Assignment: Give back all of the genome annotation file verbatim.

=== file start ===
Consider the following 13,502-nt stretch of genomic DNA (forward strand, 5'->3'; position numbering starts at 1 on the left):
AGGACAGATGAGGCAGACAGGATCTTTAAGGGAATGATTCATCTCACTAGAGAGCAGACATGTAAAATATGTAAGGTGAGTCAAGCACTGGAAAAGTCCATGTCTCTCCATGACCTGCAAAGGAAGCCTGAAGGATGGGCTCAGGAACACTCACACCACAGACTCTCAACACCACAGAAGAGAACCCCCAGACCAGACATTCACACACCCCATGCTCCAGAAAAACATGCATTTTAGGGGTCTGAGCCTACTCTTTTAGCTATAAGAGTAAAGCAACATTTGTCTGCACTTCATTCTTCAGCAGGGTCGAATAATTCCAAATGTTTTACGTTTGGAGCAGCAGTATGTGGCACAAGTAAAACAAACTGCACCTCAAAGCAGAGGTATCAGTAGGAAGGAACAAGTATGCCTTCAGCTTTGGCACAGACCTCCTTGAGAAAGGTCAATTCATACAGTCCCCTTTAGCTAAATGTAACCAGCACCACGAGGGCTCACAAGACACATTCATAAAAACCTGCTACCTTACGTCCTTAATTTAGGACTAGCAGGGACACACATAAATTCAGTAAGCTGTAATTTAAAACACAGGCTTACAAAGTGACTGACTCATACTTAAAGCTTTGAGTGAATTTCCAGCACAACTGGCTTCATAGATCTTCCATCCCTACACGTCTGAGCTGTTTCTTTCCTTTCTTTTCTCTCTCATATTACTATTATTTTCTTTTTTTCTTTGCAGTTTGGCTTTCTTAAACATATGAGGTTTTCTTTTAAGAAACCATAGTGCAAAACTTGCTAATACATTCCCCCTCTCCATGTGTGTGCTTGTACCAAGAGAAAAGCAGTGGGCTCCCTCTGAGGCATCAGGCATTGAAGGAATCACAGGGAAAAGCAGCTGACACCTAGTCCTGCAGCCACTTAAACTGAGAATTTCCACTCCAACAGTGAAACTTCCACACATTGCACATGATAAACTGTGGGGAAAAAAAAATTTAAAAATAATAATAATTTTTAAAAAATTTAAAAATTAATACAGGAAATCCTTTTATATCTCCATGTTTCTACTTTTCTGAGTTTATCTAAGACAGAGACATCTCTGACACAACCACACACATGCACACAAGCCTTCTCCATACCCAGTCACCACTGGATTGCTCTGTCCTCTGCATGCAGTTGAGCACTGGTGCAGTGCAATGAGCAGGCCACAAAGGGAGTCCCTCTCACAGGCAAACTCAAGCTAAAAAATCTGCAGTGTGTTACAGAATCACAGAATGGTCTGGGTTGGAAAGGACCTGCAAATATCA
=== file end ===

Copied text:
Consider the following 13,502-nt stretch of genomic DNA (forward strand, 5'->3'; position numbering starts at 1 on the left):
AGGACAGATGAGGCAGACAGGATCTTTAAGGGAATGATTCATCTCACTAGAGAGCAGACATGTAAAATATGTAAGGTGAGTCAAGCACTGGAAAAGTCCATGTCTCTCCATGACCTGCAAAGGAAGCCTGAAGGATGGGCTCAGGAACACTCACACCACAGACTCTCAACACCACAGAAGAGAACCCCCAGACCAGACATTCACACACCCCATGCTCCAGAAAAACATGCATTTTAGGGGTCTGAGCCTACTCTTTTAGCTATAAGAGTAAAGCAACATTTGTCTGCACTTCATTCTTCAGCAGGGTCGAATAATTCCAAATGTTTTACGTTTGGAGCAGCAGTATGTGGCACAAGTAAAACAAACTGCACCTCAAAGCAGAGGTATCAGTAGGAAGGAACAAGTATGCCTTCAGCTTTGGCACAGACCTCCTTGAGAAAGGTCAATTCATACAGTCCCCTTTAGCTAAATGTAACCAGCACCACGAGGGCTCACAAGACACATTCATAAAAACCTGCTACCTTACGTCCTTAATTTAGGACTAGCAGGGACACACATAAATTCAGTAAGCTGTAATTTAAAACACAGGCTTACAAAGTGACTGACTCATACTTAAAGCTTTGAGTGAATTTCCAGCACAACTGGCTTCATAGATCTTCCATCCCTACACGTCTGAGCTGTTTCTTTCCTTTCTTTTCTCTCTCATATTACTATTATTTTCTTTTTTTCTTTGCAGTTTGGCTTTCTTAAACATATGAGGTTTTCTTTTAAGAAACCATAGTGCAAAACTTGCTAATACATTCCCCCTCTCCATGTGTGTGCTTGTACCAAGAGAAAAGCAGTGGGCTCCCTCTGAGGCATCAGGCATTGAAGGAATCACAGGGAAAAGCAGCTGACACCTAGTCCTGCAGCCACTTAAACTGAGAATTTCCACTCCAACAGTGAAACTTCCACACATTGCACATGATAAACTGTGGGGAAAAAAAAATTTAAAAATAATAATAATTTTTAAAAAATTTAAAAATTAATACAGGAAATCCTTTTATATCTCCATGTTTCTACTTTTCTGAGTTTATCTAAGACAGAGACATCTCTGACACAACCACACACATGCACACAAGCCTTCTCCATACCCAGTCACCACTGGATTGCTCTGTCCTCTGCATGCAGTTGAGCACTGGTGCAGTGCAATGAGCAGGCCACAAAGGGAGTCCCTCTCACAGGCAAACTCAAGCTAAAAAATCTGCAGTGTGTTACAGAATCACAGAATGGTCTGGGTTGGAAAGGACCTGCAAATATCA